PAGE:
Pros: Strong script with an in depth and engaging exploration of a difficult subject.
Cons: The character of Charles could have been developed further. To be honest, I was struggling to think of a con here.
Sense of an Ending explores how a nation dealt with retribution, forgiveness and reconciliation after the Rwandan Genocide. In 1994 mass violence erupted in Rwanda. The violence occurred largely along ethnic lines, with the majority Hutu population attacking the minority Tutsi population. Sense of an Ending explores how Rwandans dealt with their grief, and how they have continued to co-exist following the atrocities of genocide. This thought provoking and moving play had an ambivalent message. Indeed, Sense of an Ending approaches a difficult subject with sensitive sophistication, seeking nuanced answers to complex questions rather than parcelling out blame.
Five years after the genocide Charles (Ben Onwukwe), a disgraced journalist from the New York Times, travelled to Rwanda. He planned to shed new light on the events of 1994 by revealing the truth about two nuns’ involvement in a massacre inside their church. The nuns were facing trial for homicide and crimes against humanity. Charles suspected that the nuns’ story was one of greater innocence than they had been afforded, but the truth transpired to be more complex than he had ever suspected.
The play was accessible even if you knew nothing about the Rwandan Genocide. Urban wove background information and detail into the script, without making the performance feel like a history lesson. Indeed, Urban successfully highlighted that there was, in fact, no clear-cut divide between Hutu and Tutsi groups. At one point Charles asks Paul if he is Tutsi. Paul protests that he is Rwandan, revealing that there were complex identity politics at play.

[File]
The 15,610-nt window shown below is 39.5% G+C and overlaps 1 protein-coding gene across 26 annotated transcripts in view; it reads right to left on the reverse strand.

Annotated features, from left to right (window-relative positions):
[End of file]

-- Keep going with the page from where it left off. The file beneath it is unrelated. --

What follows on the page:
Each of the play’s characters had a complex story. The experiences of Sister Justina (Lynette Clark), Sister Alice (Akiya Henry), member of The Rwandan Patriotic Front Paul (Abubakar Sakim), and Tutsi survivor Dusabi (Kevin Golding) all interconnect. The playwright (Ken Urban) did not shy away from difficult themes, but neither did he simplistically blame any evil perpetrator. Instead, he left it to the audience to unpick the story, reflecting the difficulty the global population faces in delivering justice for the genocide. The script therefore proved powerful.
Cecilia Carey’s set design interwove well with the script. When characters went ‘off stage’ they stood behind a translucent screen. The actors were out of focus, but never completely out of sight, suggesting that each character’s story was ever-present, if unclear.
The direction also proved effective. As the audience took their seats, Sister Justina and Sister Alice were swinging incense and singing “Jesus loves me this I know…”. From the outset the characters were seeking reassurance that God loved them, each trying to come to terms with a difficult past. The acting was impressive throughout. Akiya Henry gave a particularly intense performance as Sitter Alice, and Lynette Clark as Sister Justina shone in particular as the play progressed.
There is little to criticise about Sense of Ending. Perhaps Charles’ (the journalist) motivations were a little convoluted. He seemed to fluctuate from moral journalist, keen to prevent unjust punishment and shed new light on a highly loaded topic, to a self-interested man acting to save his own career. Charles’ reasons for being disgraced were not explored as well as they could have been. Though, any issues with Charles’ character were minimal and did not influence the story much, since Charles was largely a portal though which the audience experienced the other characters’ stories.
Sense of an Ending was a sensitive, sophisticated and thought-provoking exploration of the aftermath of the Rwandan Genocide. I thoroughly recommend seeing this play.
Author: Ken Urban
Director: Jonathan O’Boyle
Booking Until: 6 June 2015
Box Office: 020 7978 7040
Booking Link: https://theatre503.com/whats-on/